Alright, so thank you so much for sharing your story and insight with our readers. To kick things off, can you tell us a bit about how you got started?
The desire to create has always been there and painting feels like the best way for me to capture what is happening in the present moment. I started out drawing with crayons and colored pencils as a kid, learning how to make shapes and shadows. It has been an ongoing trial-and-error process since then. One of the things that I enjoy most about creating is the sense of play that accompanies this process. Whenever I discover a new medium or technique, I play around with it; I like being surprised by what is possible. I also like that there’s no obligation to keep anything that isn’t up to my standard. Focusing on learning and improving means that I can keep the lesson and then paint over something. Being an artist, you can’t be afraid to start over.
Alright, so let’s dig a little deeper into the story – has it been an easy path overall, and if not, what were the challenges you’ve had to overcome?
I never questioned whether or not I was an artist, but I lacked the confidence to be an artist for a long time. Life has a funny way of not letting you escape what you are though, and sometimes, it is only when something is taken away from us that we appreciate its value and importance in our lives. A few hard-earned lessons made it clear to me that the more time and energy I can dedicate to this form of expression, the better. When we are in the greatest alignment with our true calling is when I think we have the greatest potential to inspire others as well.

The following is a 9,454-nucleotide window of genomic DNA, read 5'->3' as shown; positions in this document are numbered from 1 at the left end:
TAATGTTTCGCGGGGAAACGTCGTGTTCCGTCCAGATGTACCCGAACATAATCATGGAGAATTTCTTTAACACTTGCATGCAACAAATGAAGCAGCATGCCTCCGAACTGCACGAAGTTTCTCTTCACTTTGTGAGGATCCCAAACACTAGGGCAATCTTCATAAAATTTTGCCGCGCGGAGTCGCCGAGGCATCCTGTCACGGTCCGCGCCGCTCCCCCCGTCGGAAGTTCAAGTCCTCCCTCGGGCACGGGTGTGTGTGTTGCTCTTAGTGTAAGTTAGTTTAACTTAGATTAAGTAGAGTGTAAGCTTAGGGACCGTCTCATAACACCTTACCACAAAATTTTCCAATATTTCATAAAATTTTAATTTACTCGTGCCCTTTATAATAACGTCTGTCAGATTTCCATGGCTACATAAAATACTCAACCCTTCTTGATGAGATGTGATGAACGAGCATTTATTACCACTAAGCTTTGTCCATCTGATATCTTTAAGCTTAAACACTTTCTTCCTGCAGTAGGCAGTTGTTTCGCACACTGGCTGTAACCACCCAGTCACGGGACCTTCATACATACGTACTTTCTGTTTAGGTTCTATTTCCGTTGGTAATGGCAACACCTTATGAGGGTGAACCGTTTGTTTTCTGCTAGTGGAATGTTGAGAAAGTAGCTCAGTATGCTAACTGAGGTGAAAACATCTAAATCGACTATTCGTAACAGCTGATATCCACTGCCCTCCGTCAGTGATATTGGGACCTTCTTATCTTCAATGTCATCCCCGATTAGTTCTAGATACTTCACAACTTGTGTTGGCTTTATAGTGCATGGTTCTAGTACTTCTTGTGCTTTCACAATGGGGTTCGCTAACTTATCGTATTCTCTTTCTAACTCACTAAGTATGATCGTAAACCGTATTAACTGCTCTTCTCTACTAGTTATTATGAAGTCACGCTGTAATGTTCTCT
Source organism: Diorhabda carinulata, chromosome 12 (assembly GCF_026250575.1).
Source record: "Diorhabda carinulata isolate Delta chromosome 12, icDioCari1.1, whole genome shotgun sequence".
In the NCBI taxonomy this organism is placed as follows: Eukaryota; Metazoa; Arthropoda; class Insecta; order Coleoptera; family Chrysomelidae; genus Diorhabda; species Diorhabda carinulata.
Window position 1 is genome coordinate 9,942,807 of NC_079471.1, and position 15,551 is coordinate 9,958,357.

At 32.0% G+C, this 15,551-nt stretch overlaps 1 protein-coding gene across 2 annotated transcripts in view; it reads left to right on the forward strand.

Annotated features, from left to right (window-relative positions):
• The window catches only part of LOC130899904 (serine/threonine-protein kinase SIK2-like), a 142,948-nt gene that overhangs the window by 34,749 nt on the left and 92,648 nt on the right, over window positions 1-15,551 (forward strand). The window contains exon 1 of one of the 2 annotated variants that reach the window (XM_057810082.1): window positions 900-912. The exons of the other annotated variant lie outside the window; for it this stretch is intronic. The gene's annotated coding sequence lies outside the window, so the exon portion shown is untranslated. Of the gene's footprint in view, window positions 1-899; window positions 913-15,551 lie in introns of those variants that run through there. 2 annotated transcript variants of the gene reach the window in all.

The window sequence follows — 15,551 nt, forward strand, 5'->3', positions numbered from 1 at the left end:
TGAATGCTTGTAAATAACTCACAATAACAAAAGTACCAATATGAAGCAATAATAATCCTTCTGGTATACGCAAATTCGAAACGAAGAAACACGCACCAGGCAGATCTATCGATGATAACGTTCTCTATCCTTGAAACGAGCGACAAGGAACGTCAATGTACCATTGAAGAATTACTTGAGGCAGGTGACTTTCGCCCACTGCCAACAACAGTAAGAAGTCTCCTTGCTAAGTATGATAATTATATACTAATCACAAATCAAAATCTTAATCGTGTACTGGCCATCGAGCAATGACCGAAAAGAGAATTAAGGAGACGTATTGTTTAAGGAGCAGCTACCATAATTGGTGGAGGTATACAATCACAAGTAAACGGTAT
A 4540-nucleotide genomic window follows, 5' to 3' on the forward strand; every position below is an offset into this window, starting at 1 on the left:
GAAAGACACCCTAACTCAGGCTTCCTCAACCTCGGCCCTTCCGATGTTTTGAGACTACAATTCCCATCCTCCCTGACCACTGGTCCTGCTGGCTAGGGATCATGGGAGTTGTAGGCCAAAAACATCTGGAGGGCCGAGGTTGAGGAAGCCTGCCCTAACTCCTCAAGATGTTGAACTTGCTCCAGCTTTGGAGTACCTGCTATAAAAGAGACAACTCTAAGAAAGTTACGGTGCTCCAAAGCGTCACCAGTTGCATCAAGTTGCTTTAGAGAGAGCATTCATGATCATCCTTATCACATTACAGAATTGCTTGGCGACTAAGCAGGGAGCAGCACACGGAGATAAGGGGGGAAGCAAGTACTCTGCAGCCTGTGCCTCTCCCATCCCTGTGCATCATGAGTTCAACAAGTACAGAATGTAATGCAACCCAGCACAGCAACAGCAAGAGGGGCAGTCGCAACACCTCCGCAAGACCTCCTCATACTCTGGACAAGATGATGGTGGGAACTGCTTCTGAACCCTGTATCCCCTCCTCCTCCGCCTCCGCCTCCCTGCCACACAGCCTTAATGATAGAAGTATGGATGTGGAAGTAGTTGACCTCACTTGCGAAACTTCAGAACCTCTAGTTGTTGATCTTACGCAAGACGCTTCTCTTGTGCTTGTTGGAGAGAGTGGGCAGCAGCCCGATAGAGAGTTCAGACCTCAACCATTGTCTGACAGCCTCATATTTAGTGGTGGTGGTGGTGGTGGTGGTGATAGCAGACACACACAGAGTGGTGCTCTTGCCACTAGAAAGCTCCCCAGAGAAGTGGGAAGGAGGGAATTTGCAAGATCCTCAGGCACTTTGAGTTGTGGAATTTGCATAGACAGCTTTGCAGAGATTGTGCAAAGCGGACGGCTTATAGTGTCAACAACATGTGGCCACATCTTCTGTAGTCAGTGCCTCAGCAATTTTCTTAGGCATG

Thanks – so what else should our readers know about your work and what you’re currently focused on?
I am an artist whose focus is modern and wildlife paintings. I’m known for painting in varied styles, which can work for and against me. On the one hand, collectors and gallerists may not recognize my work as mine right away. On the other hand, I feel my work benefits from not being limited by a specific style or technique. Many artists go through phases one at a time, while I enjoy the challenge of working within several phases simultaneously. I think it keeps my work and ideas fresh. Over time, I believe this will result in a stronger body of work.
What does success mean to you?
I feel successful when I’m someone that my 10-year-old self would be proud of and someone that I think my 80-year-old self would be proud of. If I have a sense of expansion rather than contraction, I know I’m on the right track to getting where I need to be. Not that it’s always easy to navigate! There’s definitely an evolving balance between meeting practical needs and pursuing mental and spiritual needs.